Traditional IRAs and Roth IRAs often are mentioned in the same breath because of their similarities and the advantages they offer. But choosing one over the other without doing further research could end up being a costly decision. Both Traditional and Roth IRAs offer advantages, but those advantages differ and how you choose to invest will depend a lot on your personal financial situation and long-term goals. If you’re a bit more aggressive and you want to trade in your Traditional and Roth IRA account(s), there are some other facts you need to know. (For more, see: New Rules for IRA Holders in 2015.) 

Traditional IRA

The money contributed to a Traditional IRA is pre-tax. You can trade all you want without any near-term tax consequences, but earnings distributed will be treated as ordinary income when you withdraw your money. Because of Internal Revenue Service rules, you cannot borrow to trade in any type of IRA account. This means no short selling. While you can purchase leveraged and inverse exchange-traded funds to short almost anything, this comes with great risk, and these are tools that should only be used by those with trading experience. The same rule applies to volatility ETFs, which can be even riskier. (For more, see: Can I Buy Mutual Funds for My IRA?)

If you withdraw your money early from a Traditional IRA, you likely will be hit with a 10% tax penalty. The only way to avoid this penalty is if you’re using the money for a first-time home purchase, as a qualified education expense, due to death or disability, for unreimbursed medical expenses, or for health insurance if you’re unemployed. (For more, see: How Much are Taxes on IRA Withdrawals?)

If you want to avoid that penalty, then you need to wait until you’re 59½ years old. You can withdraw without penalty until you’re 70½ years old. At that time, you’re required to start taking withdrawals, which is referred to as the required minimum distribution, or RMD. Regardless of when you withdraw, any gains will be treated as ordinary income. This will be based on the year you withdraw and the current income tax rate. (For more, see: Six Important Retirement Plan RMD Rules.)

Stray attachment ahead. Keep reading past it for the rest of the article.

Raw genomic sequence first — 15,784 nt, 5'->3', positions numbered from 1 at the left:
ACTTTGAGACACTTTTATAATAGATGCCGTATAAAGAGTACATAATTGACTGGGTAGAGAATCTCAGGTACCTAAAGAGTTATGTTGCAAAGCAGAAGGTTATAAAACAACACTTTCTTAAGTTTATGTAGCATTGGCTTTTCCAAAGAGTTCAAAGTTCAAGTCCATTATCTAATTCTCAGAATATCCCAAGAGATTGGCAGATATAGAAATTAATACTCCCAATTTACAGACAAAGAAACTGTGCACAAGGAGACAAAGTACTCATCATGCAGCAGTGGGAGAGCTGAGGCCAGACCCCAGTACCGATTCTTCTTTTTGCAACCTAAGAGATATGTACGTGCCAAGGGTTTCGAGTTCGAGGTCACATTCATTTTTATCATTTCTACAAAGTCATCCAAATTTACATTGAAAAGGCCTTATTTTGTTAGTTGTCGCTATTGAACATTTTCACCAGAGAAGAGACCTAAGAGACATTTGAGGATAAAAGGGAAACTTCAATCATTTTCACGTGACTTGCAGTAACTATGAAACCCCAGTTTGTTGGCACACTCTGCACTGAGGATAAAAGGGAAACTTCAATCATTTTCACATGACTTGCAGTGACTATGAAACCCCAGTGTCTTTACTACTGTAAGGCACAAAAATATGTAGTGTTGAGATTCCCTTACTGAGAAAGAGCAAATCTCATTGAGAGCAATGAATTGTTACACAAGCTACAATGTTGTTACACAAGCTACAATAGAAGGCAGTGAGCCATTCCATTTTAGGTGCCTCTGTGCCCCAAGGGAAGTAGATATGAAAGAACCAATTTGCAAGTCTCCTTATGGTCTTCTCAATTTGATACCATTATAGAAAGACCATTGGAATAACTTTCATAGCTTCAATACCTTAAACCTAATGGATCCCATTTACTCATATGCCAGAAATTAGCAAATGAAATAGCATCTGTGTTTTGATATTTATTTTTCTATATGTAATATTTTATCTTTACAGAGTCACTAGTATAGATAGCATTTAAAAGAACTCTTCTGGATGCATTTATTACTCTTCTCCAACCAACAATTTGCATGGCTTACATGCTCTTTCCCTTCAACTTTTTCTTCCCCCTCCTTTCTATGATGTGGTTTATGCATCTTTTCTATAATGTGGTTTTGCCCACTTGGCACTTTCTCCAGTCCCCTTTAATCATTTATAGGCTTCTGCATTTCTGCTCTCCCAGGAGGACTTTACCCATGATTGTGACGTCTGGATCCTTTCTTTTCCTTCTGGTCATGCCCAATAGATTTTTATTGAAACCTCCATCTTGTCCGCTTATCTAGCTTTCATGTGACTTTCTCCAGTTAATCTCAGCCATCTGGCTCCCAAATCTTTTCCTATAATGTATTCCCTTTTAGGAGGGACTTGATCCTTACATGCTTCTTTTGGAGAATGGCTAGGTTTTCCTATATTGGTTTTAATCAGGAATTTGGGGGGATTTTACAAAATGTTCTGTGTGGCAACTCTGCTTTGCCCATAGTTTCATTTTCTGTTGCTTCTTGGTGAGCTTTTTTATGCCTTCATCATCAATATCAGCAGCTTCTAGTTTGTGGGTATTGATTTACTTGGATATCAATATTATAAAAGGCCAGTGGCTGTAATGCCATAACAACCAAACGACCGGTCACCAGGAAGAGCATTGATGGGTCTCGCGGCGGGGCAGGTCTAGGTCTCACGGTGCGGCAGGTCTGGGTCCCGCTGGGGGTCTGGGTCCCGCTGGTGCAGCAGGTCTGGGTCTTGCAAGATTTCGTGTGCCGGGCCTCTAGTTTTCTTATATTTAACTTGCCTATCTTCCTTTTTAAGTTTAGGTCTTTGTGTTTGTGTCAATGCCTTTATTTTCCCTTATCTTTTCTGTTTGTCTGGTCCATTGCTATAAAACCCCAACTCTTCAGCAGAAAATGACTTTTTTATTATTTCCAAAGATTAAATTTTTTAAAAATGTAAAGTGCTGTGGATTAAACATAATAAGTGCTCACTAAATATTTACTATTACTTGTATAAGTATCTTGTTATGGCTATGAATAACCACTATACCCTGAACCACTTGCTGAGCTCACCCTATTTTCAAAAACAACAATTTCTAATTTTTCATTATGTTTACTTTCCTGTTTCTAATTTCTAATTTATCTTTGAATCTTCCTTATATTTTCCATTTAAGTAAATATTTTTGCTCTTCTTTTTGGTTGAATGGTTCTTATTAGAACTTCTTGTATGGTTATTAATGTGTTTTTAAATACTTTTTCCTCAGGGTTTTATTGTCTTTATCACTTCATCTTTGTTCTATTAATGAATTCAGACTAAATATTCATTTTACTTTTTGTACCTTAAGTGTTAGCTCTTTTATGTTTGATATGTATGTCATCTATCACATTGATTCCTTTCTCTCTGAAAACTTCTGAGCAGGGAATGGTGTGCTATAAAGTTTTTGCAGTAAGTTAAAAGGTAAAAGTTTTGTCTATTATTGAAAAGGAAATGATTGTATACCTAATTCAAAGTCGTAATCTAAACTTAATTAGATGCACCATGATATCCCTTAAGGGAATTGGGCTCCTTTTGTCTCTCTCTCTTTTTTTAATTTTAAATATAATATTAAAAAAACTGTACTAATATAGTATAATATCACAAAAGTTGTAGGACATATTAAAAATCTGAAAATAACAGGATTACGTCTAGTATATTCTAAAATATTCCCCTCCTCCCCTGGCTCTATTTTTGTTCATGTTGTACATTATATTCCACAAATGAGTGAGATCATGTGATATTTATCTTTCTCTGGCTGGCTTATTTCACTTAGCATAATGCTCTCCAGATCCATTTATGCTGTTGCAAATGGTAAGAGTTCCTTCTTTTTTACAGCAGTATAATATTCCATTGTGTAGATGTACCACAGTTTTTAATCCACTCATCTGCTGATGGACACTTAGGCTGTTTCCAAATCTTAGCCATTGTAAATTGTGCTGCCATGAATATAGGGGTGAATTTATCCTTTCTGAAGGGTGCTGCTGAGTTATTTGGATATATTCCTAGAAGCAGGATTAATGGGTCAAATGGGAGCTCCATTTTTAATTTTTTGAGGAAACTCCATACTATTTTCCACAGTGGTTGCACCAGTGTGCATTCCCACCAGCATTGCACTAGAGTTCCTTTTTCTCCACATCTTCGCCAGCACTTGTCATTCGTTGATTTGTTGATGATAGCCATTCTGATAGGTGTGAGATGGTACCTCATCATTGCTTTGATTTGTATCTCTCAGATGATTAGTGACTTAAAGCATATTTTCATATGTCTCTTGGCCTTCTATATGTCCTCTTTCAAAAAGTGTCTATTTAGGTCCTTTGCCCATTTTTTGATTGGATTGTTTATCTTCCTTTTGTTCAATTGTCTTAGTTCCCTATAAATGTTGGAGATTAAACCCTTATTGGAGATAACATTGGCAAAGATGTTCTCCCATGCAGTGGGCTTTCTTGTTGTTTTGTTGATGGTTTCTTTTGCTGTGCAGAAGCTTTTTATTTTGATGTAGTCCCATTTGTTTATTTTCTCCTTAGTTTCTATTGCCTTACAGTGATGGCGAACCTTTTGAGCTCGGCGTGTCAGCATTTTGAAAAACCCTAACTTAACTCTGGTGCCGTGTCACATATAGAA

A potential advantage to a Traditional IRA is that contributions may be deductible, depending on tax-filing, active-participant status, and income amount. (For more, see: Traditional IRA Deductibility Limits.)

Roth IRA

With a Roth IRA, you’re investing with after-tax dollars. Therefore, there will be no federal income tax on withdrawals. The same trading rules as above apply. Generally, you can stick to stocks, bonds and ETFs without borrowing. (For more, see: Can I Buy ETFs for My Roth IRA?)

Like a Traditional IRA, if you withdraw early, you likely will be hit with a 10% tax penalty. In order to avoid this, your money must have been invested in the Roth IRA for a minimum of five years and you must meet one of the following requirements: 59½ years of age, death or disability, or qualified first-time home purchase. Roth IRA contributions are never deductible, but the tax-free withdrawals are a big advantage. (For more, see: Best Roth IRA Stocks for 2015.)

For both Traditional IRAs and Roth IRAs, the maximum annual investment allowed is $5,500 if you’re younger than 50. If you’re 50 or older, the maximum annual investment allowed is $6,500. (For more, see: Converting Traditional IRA Savings to a Roth IRA.)

The Bottom Line

Overall, investing in a Roth IRA is likely to have more long-term advantages. That said, this doesn’t apply to every investor. Your personal financial situation and long-term investment strategy and goals should play the biggest role in your decision. Of course, it’s possible to split your money between a Traditional IRA and a Roth IRA, which is a form of diversification. Please consult your financial advisor prior to making any investment decisions. (For more, see: Roth vs. Traditional IRA: Which is Right for You?)

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